July 6, 2013 @ 2:15 AM

Posthumous reputations...

There's not an artist born, I imagine, who wouldn't prefer to savour some recognition of their talents in this world, than have to live in the uncertain hope of enjoying only the dead fruits of a posthumous reputation.

Dr Johnson

You don't have to sell out completely to the lowest commercial denominator not to recognise some truth in Dr Johnson's 1776 dictum that "No man but a blockhead ever wrote except for money": money of course being the arbiter of popular success.

I bought a copy of the aphorism on a postcard once from the great lexicographer's London house in Gough Square, and kept it pinned above my desk for years until, like all human vanity, it disappeared.


Dr Johnson by Reynolds


And yet how often do we learn of a great writer, one of the Immortals of Literature, dying in relative obscurity – only to find fame in their decease ... and with somebody else enjoying their royalty cheques.

Think of Cervantes getting the first copy of Don Quixote on his deathbed. Of Anne and Emily Bronte known mainly by their pseudonyms, Acton and Ellis Bell, when they died tragically young – though Charlotte became well known in life under her own name as the author of Jane Eyre and other novels.

Jane Austen, whose books were admired by the Prince of Wales, nevertheless was buried in Winchester Cathedral under a stone lavishly inscribed by her devoted family that made not one mention of her writing. As if they were ashamed if it!

Franz Kafka

Franz Kafka, one of the most influential authors of modern literature, lived and died little known as a writer, pleading with his friend Max Brod to destroy his manuscripts (though Brod, fortunately for posterity, refused to do so.)


Franz Kafka d.1924


In such cases, the elusiveness of temporal fame has nothing to do with the talent of the author, nor the quality of their work.

Partly, of course, it's the time they lived in: the onset of disease that couldn't be cured, leading to a death too soon; literary fashion; gender prejudice; distrust of the new and revolutionary; rivalry, perhaps, and critical dismissal which, in the case of the great works, only time can reverse.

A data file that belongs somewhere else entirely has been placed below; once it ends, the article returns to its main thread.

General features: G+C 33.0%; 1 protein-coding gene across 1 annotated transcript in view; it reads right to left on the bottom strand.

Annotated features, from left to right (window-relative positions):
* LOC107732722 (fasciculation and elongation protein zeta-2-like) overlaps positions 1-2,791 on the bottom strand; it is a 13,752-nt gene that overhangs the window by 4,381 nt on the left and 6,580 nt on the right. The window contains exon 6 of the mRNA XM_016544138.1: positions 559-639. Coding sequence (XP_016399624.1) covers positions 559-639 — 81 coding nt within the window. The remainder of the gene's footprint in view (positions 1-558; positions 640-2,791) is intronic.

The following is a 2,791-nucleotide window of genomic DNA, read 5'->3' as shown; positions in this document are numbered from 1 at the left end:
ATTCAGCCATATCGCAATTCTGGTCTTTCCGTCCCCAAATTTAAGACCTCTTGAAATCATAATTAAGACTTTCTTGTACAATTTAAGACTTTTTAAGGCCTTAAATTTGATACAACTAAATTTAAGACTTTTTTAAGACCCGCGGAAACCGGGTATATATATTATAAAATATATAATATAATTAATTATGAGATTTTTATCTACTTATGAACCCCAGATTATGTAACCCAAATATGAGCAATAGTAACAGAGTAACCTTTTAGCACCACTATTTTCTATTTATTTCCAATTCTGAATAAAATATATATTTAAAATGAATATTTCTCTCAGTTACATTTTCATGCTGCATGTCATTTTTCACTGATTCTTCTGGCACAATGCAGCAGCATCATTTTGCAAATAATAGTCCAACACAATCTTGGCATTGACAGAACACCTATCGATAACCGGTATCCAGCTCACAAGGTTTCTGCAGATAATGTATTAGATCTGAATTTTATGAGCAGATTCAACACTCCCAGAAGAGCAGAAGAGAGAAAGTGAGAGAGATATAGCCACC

Sometimes there may be a personality trait that prevents an artist engaging with the public ... though heaven knows there are some authors today who withdraw completely into seclusion, finding fame a burden.

Which seems only to stimulate other people’s interest in them.

And of course there is the matter of luck. Historical luck. Artistic luck. Of finding the subject and the means of expressing it that captures the public imagination at precisely the time when people are most receptive to it. And there's no recipe for knowing what that is. If there were, we'd all be famous – and thus no one would be famous at all.

This is true, on the whole, for the Immortals in all the arts.

Van Gogh

Pre-eminent among the painters is the figure of Van Gogh, rejected and misunderstood, who sold but one picture in his lifetime. Today they sell for millions ... tens of millions should one come on the market.

And the power of Vincent’s art and luminosity of vision touches, in a wonderfully transformative way, almost everyone who has seen his works.


Vincent Van Gogh, Self-Portrait